Skin Game seems to have more action beats than the average Dresden Files book. Sometimes I felt it had too many, sweeping from one scene to the next without much commentary. Story wise, however, it was one of my favorites of the series. Dresden has been wrapped up in owing favors to the wrong people and is forced to assist in the robbing of Hades’ vault, where Hades has collected a number of artifacts including crucial religious elements. (I love reading a good heist plan. Have you guys read The Man in the Rockefeller Suit? He was a real con man, though. I’ve digressed.) He works with other wizards, police, demons, and angels to accomplish the task.
The book takes place over a 48-hour period, which is one of the shortest periods of time covered by a Dresden Files book. He is racing the clock and working with the bad guys to accomplish goals, while asking questions such as – is it better to fight all the devils at once, or at least have one of the devils you know on your team fighting with you? How do you define good and evil? What is power, who determines what it is, and what happens when (if possible) it runs out? What is justice and who is it for? These questions do not only apply to raiding a mythological God’s vault.
Butcher allows mythology, fantasy, religion, and mystery to intertwine in a way that should feel convoluted or overdone. But it doesn’t. His writing remains simple and streamlined, with twists that feel natural and true to his characters and plot. His themes overlap and come together in comprehensive ways rather than fighting for their own space in the story.
As I said above, I read this one twice partially because of the ending, which I won’t spoil. But I will say this. There are double agents afoot, and reading the book knowing who they are ahead of time, seeing how Butcher set you up, was quite as enjoyable as I imagined it being.
Further, I like that Butcher allows each book to be a stand-alone (though I think you do appreciate them more in the context of the series). If you wanted, you could pick up Skin Game without having read any other Dresden Files book and have an understanding of what was occurring. He gives brief descriptions of what’s relevant without having to fully summarize 15 other books for the reader.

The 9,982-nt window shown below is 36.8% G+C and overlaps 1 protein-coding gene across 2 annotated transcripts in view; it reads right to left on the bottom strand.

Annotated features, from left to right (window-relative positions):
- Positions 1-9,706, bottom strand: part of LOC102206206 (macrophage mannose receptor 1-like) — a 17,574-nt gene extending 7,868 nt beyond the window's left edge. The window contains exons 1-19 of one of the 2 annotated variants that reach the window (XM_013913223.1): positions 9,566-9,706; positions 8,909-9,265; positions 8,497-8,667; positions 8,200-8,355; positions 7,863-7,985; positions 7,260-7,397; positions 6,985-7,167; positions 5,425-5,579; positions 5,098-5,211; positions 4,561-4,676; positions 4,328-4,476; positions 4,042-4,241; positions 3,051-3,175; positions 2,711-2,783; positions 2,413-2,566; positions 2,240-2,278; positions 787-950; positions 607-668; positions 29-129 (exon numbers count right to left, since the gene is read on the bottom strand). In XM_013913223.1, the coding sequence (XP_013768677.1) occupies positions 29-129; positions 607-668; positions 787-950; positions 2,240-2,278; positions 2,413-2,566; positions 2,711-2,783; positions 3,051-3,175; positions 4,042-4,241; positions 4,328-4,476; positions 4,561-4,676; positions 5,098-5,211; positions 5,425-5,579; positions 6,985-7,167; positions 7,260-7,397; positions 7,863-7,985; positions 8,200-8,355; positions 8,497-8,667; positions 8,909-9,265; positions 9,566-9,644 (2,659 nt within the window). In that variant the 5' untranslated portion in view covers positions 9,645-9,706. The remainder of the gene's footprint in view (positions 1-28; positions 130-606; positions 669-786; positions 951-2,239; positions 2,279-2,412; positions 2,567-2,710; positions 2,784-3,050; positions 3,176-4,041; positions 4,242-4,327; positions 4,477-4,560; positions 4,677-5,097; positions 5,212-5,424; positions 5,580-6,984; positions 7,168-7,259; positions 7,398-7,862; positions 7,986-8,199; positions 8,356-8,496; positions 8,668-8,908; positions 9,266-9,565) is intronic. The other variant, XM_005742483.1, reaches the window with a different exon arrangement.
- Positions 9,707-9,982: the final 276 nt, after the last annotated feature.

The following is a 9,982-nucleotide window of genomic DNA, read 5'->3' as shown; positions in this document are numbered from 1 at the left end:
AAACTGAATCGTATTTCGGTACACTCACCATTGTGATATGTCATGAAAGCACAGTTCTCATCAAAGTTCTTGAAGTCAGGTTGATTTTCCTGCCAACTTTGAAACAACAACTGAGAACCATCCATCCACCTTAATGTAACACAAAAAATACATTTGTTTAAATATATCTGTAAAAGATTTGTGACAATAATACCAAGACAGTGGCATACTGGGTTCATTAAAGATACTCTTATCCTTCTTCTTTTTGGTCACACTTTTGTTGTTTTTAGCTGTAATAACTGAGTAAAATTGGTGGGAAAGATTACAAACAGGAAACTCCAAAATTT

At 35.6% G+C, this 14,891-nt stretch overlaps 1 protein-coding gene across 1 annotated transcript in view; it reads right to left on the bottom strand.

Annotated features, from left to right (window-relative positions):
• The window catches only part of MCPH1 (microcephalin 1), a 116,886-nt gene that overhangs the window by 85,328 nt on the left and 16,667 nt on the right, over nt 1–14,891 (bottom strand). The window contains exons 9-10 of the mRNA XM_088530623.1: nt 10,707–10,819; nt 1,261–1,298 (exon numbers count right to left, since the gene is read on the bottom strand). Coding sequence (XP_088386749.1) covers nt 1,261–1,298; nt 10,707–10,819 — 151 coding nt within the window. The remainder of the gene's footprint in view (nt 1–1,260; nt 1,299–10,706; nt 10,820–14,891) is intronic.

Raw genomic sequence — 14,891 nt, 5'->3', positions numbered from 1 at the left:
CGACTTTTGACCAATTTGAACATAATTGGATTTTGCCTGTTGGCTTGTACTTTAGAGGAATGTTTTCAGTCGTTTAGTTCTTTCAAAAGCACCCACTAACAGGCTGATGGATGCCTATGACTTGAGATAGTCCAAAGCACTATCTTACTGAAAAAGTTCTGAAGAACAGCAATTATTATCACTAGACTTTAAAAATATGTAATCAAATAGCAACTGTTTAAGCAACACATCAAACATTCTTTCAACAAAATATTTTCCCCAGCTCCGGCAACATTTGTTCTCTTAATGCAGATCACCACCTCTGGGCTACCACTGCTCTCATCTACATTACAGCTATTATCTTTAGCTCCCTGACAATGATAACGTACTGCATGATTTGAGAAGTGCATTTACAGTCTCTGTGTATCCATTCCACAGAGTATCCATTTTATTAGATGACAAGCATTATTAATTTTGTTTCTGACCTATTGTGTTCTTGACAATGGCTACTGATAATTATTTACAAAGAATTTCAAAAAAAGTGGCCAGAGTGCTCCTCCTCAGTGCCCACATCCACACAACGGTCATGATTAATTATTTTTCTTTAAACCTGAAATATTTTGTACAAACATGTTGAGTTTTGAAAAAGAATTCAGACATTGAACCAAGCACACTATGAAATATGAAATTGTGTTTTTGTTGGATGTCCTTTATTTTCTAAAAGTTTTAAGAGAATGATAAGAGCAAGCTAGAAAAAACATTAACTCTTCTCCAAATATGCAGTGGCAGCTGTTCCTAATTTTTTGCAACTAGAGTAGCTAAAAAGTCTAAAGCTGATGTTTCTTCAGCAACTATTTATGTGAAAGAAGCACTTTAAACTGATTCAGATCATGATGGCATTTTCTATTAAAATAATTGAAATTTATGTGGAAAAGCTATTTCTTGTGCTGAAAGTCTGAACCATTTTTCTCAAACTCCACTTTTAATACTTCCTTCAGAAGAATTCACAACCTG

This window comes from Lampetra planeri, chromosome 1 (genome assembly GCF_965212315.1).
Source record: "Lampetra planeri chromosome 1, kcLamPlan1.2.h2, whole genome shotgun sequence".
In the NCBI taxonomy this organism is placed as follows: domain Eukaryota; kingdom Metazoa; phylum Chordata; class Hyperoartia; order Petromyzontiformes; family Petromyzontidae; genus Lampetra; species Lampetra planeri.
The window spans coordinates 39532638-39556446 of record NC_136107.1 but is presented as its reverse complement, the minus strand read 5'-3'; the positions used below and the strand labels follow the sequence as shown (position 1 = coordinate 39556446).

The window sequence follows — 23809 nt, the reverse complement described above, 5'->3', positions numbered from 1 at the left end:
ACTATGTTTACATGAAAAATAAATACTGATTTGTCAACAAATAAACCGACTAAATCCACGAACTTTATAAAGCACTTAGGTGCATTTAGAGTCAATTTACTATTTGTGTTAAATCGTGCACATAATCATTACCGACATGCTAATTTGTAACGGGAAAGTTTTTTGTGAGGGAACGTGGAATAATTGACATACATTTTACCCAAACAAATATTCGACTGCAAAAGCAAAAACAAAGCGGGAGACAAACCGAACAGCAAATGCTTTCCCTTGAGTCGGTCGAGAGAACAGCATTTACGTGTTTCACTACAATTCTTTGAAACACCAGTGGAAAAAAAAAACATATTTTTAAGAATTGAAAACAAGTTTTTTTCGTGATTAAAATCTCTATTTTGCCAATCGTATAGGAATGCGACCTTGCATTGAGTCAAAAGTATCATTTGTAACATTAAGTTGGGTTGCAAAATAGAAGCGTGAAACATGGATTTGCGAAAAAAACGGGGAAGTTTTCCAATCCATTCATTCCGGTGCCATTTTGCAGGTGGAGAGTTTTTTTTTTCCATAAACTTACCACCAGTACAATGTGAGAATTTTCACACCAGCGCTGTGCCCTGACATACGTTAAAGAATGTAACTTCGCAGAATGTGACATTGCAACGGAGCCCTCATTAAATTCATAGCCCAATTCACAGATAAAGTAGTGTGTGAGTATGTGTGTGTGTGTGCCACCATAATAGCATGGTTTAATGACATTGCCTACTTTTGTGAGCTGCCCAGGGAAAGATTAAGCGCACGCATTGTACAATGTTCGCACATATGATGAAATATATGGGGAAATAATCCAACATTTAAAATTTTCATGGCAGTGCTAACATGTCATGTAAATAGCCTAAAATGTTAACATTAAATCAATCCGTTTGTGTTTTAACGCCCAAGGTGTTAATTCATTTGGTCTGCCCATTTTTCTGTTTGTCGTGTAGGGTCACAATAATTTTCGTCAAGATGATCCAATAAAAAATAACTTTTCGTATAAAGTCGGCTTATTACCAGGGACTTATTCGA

Butcher’s writing is somewhat a meaning of personal taste. He likes to write puns, and his characters are sarcastic in the most nerdy of ways. I am quite the nerd, so I find myself laughing out loud at the little jokes throughout. I appreciate that no matter how difficult the mission, a tone of comedy hovers around it. However, you may be the type who finds it juvenile or annoying. There are, I will admit, a few dumb moments. He has this ticking time bomb in his head, and when I discovered what it was, I almost put the book down then and there. But altogether, it was a solid read, and I’m so glad I didn’t.
Butcher’s books have transitioned. He’s gone from paranormal murder mysteries to a war of vampires to the war of demons and fairies, and yet – I haven’t felt like I was reading a different genre at any point in time. I’ve stayed side by side with Harry through all of it. And even though I hate fairies, even though that first murder mystery and that first time a vampire entered the series all feel so far away, I’ll still keep reading, because I feel an odd kinship with Harry Dresden. You could pick up Skin Game, or you could start with Storm Front and see what it looked like when Dresden was a lowly wizard for hire – they’re equally solid reads. Either way, I’m going anxiously await #17 (and try not hassle Butcher about its release date).